Fear of a wrathful god made early humans defy evolution and build civilizations: study
Michelangelo’s depiction of God’s face (Wikimedia Commons)

Belief in a wrathful god helps bind together civilizations, according to a new research study.

An international team of researchers found that societies that believe their deity is punitive and all-knowing behave more honestly and generously -- at least toward others who share their fear of god.

The team published their findings in the journal Nature, reported the New Zealand Herald.

“Certain kinds of beliefs — involving gods who are aware of human interactions and punish for moral transgressions — can indeed contribute to the evolution of human co-operation,” said lead author Benjamin Purzycki of the University of British Columbia.

“If you think you’re being watched, and expect to be divinely punished for being too greedy or thieving, you might be less inclined to engage in anti-social behavior towards a wider range of people who share those beliefs.”

The researchers surveyed the religious attitudes of nearly 600 people who live in eight diverse cultures -- including communities in Brazil, Fiji, Siberia and Tanzania -- and found that participants whose gods were omniscient and concerned with morality gave more money to others who shared their religious views.

This held true even when those believers were strangers from another community -- but not for those whose deities were less concerned with moral behavior and weren't believed to be all-knowing.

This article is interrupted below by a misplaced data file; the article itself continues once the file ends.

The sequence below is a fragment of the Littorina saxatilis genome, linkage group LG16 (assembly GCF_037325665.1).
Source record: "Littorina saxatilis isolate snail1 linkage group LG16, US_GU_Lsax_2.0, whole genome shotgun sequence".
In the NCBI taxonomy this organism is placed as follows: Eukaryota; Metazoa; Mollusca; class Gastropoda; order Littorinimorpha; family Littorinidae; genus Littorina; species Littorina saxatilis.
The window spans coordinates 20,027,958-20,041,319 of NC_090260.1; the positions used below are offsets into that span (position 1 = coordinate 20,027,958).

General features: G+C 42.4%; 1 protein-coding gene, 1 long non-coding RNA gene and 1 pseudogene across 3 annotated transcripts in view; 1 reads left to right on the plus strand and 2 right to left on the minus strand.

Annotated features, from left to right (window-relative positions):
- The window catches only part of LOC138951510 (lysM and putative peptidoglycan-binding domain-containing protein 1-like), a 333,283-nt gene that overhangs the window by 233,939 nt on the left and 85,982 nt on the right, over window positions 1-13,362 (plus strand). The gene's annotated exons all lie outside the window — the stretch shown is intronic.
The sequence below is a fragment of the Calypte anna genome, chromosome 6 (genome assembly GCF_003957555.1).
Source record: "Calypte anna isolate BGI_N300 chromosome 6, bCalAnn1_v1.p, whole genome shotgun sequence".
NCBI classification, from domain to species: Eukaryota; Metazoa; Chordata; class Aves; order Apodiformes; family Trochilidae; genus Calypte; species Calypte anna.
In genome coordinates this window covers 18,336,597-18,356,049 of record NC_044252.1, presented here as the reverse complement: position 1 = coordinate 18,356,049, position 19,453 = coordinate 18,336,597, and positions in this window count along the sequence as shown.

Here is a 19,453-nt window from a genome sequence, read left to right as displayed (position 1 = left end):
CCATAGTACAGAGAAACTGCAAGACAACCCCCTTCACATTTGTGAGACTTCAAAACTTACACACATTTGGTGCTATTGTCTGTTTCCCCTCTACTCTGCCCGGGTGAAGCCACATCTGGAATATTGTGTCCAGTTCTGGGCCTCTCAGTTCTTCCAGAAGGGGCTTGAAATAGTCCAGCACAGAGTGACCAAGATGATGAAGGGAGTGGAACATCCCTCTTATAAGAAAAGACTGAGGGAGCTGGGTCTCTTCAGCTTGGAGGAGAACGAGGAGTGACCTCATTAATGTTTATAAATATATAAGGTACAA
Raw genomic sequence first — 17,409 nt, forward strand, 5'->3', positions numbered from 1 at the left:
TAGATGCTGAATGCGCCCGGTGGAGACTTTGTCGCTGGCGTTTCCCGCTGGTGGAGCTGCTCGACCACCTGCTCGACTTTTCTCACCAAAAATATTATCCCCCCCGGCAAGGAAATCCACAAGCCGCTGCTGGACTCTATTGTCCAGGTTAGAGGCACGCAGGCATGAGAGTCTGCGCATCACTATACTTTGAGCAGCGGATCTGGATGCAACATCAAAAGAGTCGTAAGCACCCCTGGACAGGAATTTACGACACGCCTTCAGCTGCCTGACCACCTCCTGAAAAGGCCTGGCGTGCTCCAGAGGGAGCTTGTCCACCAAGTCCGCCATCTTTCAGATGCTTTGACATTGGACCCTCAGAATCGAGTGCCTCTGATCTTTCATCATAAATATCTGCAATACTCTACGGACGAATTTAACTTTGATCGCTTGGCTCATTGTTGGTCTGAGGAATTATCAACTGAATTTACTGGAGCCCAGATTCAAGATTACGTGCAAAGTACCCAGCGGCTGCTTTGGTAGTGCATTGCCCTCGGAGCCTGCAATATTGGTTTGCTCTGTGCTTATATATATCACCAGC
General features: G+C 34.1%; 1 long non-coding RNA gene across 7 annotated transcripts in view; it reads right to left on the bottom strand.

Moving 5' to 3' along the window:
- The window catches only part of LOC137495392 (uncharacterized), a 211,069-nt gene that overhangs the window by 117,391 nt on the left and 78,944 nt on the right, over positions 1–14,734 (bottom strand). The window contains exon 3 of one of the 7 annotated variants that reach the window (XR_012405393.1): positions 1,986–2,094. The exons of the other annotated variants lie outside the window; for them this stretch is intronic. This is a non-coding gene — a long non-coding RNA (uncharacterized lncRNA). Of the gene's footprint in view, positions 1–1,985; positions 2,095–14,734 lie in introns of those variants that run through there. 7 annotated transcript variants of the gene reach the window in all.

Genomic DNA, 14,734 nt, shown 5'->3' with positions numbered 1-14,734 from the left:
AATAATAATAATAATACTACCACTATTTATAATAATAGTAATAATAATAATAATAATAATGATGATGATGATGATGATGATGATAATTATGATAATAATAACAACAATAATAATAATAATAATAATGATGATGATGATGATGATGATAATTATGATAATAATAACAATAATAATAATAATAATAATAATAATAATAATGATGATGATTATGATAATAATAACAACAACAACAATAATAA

The participants included hunter-gatherers, horticulturalists, herders, farmers and workers in modern economies.

The researchers concluded that cooperative societies had developed around shared religious beliefs, because the genetic record did not explain how this shift had taken place since the development of agriculture roughly 12,000 years ago.

"It turns out that putting the fear of God into us may have had a lot to do with it," explained researcher Quentin Atkinson of the University of Auckland.

The researchers concluded that fear of supernatural punishment encouraged early humans to overcome their biological urges and follow societal rules to cooperate.

“Religious beliefs may have been one of the major contributing factors in the development and stability of highly complex social organizations, such as states,” said Purzycki.

But other recent studies have suggested that children from present-day religious families might actually be less altruistic than those from non-religious families.

Researchers from seven universities around the world tested the relationship between religion and morality, and they concluded Christian and Muslim beliefs actually had a negative influence on children's altruism.